Going on my third year covering the Seminoles for Bleacher Report, there are some things I (and Seminoles fans who have watched games over the past two years) have realized:
- FSU is back to posting double-digit win seasons.
- FSU has continued to lose games in ACC play, with Clemson usually putting up the toughest fight.
- FSU's offensive line has steadily improved since 2011's 9-4 letdown.
One thing on this list doesn't apply anymore. Guess which one?
The Seminoles offensive line has been mostly terrific in the first two games. It's been the strength of a team who is maturing with its young, hot-rod quarterback “Famous” Jameis Winston. Given the overall dazzling performance at Doak Campbell Stadium against Nevada on Saturday, FSU looks like a lock to have at least 10 wins for the third year in head coach Jimbo Fisher’s fourth year.
The fans should be concerned, though, about how the Seminoles have been in the first quarter this season. Having a slow start at Pitt wasn't exactly a surprise. The Seminoles were playing on a Monday night, and for the first time many FSU veteran players didn't open a game on their home turf.
But yesterday, the Seminoles gave fans 20 minutes of awful mixed with 40 of ecstasy. Nevada held a 7-3 lead into the second quarter as the Seminoles played sloppy. The team had a false start in the end zone, and Winston’s passes were off. For example, what appeared to be a clutch catch by wide receiver Kelvin Benjamin in the end zone was dropped. Another Winston pass flew over any possible receiver, and the quarterback had his first interception of the year.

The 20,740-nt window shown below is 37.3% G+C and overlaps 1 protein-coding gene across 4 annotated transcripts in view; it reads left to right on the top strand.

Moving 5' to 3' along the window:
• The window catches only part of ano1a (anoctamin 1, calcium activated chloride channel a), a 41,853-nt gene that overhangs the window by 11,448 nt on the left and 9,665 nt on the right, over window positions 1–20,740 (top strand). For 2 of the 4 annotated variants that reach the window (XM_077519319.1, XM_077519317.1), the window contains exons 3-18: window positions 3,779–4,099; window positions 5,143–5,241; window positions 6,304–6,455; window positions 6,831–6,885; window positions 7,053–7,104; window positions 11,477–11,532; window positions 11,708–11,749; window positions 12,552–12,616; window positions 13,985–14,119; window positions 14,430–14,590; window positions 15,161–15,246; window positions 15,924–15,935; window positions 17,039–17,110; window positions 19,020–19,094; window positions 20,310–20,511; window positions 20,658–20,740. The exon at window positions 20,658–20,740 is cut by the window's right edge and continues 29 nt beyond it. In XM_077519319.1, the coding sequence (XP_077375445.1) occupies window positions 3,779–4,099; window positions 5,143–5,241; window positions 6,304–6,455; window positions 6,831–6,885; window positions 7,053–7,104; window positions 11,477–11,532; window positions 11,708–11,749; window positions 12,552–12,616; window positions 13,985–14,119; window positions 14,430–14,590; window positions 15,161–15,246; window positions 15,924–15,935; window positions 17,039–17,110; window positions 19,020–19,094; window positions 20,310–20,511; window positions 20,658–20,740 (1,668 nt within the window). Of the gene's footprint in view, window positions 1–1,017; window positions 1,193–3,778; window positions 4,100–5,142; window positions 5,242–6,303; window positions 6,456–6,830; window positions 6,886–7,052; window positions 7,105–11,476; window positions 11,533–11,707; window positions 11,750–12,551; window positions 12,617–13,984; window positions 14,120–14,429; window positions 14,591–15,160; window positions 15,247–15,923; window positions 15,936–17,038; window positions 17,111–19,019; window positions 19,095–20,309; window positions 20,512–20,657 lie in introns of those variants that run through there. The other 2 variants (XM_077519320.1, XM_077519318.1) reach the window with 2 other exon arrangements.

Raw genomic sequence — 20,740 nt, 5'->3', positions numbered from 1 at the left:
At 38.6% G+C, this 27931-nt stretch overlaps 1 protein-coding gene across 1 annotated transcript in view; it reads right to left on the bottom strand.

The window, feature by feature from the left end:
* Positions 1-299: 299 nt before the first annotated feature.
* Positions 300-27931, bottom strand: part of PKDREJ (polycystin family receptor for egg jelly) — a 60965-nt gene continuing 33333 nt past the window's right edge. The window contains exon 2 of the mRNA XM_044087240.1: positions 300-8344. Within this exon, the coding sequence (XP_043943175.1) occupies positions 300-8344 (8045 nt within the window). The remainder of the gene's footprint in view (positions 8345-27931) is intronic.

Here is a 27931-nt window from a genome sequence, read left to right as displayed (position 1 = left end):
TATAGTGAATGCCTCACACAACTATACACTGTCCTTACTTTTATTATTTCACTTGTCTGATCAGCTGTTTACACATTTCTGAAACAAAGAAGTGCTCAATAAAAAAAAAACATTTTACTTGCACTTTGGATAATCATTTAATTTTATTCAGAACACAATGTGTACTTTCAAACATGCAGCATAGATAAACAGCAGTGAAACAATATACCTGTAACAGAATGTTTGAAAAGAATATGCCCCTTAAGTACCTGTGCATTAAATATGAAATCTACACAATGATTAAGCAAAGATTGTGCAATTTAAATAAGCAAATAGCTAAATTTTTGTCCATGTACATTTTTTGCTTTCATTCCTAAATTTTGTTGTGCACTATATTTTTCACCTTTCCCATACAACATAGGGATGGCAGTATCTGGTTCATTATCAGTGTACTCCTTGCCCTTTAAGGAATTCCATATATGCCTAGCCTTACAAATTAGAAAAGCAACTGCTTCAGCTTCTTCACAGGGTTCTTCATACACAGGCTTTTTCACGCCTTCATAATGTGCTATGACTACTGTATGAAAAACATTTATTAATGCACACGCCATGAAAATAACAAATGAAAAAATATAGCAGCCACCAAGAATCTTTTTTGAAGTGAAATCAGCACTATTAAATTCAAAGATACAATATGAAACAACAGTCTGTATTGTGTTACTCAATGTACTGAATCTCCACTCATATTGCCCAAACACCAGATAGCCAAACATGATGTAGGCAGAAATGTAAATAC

This wasn't a vintage Nevada team. Long time Wolf Pack head coach Chris Ault had retired last season, and Colin Kaepernick now quarterbacks the San Francisco 49ers. Some might say the Seminoles had a difficult time adjusting to Nevada’s tricky pistol offense, and that the team is still forging its identity coming off a bye week.
Florida State shouldn't be rusty in the first quarter. The first quarter sets the tone for the game and can give an underdog hope. Now if the Seminoles were stalling in the second half, when most teams would have more than a 17-7 lead, that would be more understandable. Backups might struggle slightly against a less talented teams’ front seven, and that is to be expected. And the team did show off its skills by scoring 45 in the second half, 31 alone in the third quarter. Winston again looked like the player who thrashed Pitt, and he still left time for backup QBs Jacob Coker and Sean Maguire to rip apart the Wolf Pack defense.
That’s all well and good, but the Seminoles cannot afford to give away scoring opportunities against Clemson early in Death Valley. The same goes for Miami too. I’m more impressed than anybody with Jameis Winston and the crew, but since Winston has a strong enough offensive line he should be able to hesitate less on his throws.
The Seminoles should be a well-oiled machine by the time the team visits Clemson. If they want to win, they need to be.